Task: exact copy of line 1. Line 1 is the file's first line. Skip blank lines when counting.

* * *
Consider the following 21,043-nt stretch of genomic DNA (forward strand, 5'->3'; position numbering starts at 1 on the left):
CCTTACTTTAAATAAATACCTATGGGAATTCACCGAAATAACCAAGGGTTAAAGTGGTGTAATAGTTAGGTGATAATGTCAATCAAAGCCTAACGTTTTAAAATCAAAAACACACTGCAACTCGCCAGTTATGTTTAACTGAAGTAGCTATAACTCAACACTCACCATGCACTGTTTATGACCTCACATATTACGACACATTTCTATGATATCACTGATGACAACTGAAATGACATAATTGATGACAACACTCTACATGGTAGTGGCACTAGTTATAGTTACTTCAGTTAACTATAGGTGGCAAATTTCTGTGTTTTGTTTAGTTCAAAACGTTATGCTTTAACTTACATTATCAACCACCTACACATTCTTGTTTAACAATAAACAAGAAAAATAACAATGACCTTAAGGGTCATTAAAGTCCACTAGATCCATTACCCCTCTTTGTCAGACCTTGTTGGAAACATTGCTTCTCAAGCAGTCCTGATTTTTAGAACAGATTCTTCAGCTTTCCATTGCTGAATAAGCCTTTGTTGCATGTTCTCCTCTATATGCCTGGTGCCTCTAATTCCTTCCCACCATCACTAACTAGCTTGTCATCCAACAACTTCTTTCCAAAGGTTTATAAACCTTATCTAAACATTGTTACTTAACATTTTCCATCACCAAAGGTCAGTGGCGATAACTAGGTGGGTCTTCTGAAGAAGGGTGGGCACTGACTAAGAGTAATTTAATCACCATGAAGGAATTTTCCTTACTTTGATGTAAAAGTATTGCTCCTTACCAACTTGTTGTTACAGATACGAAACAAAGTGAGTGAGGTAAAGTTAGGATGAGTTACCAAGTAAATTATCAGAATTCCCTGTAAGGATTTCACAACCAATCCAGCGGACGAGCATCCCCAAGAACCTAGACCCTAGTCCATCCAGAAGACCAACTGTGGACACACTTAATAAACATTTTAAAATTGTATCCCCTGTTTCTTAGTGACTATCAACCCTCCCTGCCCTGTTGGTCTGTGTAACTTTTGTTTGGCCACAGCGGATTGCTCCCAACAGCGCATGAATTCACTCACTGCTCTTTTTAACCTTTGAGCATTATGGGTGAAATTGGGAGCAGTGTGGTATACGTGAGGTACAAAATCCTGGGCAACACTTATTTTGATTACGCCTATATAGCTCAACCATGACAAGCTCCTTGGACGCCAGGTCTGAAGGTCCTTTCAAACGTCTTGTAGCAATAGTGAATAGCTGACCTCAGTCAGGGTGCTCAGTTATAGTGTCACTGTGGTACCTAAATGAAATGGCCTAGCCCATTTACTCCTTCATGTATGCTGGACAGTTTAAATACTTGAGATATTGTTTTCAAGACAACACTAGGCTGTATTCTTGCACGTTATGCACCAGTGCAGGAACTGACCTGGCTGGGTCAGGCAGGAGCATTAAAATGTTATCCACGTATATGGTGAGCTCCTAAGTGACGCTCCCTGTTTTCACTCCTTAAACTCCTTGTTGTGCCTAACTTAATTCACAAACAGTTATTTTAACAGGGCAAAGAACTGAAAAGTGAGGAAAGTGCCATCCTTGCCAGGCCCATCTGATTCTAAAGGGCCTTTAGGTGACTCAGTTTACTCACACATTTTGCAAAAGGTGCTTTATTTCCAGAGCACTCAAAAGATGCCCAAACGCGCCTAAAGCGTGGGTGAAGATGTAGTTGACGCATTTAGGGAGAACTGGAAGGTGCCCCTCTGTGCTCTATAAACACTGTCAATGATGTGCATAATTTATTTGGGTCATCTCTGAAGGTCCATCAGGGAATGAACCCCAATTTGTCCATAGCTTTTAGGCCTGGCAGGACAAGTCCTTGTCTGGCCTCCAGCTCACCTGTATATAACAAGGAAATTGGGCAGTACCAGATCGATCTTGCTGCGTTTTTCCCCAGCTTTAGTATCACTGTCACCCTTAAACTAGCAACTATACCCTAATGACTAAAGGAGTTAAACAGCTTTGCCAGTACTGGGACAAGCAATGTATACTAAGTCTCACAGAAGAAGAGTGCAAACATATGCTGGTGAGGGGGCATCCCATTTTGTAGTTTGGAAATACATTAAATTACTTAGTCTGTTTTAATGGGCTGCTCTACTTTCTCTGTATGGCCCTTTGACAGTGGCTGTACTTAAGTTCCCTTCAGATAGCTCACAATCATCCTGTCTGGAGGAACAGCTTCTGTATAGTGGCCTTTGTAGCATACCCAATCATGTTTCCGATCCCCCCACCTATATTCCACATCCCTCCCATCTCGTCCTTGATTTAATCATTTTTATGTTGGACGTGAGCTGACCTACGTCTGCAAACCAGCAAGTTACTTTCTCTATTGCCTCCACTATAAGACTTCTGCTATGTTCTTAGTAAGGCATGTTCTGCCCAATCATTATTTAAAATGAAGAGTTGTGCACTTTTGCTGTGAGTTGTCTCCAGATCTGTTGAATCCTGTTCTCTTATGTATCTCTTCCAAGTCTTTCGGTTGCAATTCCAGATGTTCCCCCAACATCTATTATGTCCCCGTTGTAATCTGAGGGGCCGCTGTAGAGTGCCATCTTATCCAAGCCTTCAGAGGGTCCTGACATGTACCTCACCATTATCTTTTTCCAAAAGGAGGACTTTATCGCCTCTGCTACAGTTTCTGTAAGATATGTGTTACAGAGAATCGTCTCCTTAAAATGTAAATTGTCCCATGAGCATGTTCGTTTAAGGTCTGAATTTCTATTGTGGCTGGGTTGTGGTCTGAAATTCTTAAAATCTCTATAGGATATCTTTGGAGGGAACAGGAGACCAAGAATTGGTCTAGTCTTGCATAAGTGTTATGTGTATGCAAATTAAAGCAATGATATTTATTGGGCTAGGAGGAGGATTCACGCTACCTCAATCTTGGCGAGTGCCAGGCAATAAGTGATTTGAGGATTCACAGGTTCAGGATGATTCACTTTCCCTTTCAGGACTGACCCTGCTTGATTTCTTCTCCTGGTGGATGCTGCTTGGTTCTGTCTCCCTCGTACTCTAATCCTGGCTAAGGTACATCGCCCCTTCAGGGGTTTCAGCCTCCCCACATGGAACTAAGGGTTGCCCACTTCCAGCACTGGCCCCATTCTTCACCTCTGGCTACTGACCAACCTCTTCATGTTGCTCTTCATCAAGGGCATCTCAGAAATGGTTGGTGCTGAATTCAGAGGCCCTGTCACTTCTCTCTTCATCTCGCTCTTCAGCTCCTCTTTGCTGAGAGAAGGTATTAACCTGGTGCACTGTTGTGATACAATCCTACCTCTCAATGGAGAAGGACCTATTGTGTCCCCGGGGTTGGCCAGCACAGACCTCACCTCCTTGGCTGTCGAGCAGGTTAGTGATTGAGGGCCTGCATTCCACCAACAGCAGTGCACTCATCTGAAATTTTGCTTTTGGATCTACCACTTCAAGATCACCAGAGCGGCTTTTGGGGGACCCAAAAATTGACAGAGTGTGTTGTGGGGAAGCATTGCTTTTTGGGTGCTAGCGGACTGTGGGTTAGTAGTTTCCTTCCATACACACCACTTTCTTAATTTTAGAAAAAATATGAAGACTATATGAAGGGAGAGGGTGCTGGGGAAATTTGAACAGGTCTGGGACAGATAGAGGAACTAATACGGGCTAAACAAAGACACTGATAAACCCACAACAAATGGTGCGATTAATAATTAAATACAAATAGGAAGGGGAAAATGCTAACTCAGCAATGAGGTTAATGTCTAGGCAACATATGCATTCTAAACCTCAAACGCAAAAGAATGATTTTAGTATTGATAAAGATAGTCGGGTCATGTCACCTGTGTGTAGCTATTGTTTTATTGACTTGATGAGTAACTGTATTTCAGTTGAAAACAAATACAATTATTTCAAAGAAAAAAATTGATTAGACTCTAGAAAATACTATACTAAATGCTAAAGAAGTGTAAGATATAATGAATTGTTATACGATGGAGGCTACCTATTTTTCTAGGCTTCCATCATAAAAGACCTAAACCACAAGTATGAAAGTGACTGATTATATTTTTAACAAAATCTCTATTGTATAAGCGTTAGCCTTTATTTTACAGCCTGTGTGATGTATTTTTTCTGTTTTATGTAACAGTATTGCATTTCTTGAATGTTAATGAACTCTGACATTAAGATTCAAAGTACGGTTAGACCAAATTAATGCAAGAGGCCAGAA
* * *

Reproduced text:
Consider the following 21,043-nt stretch of genomic DNA (forward strand, 5'->3'; position numbering starts at 1 on the left):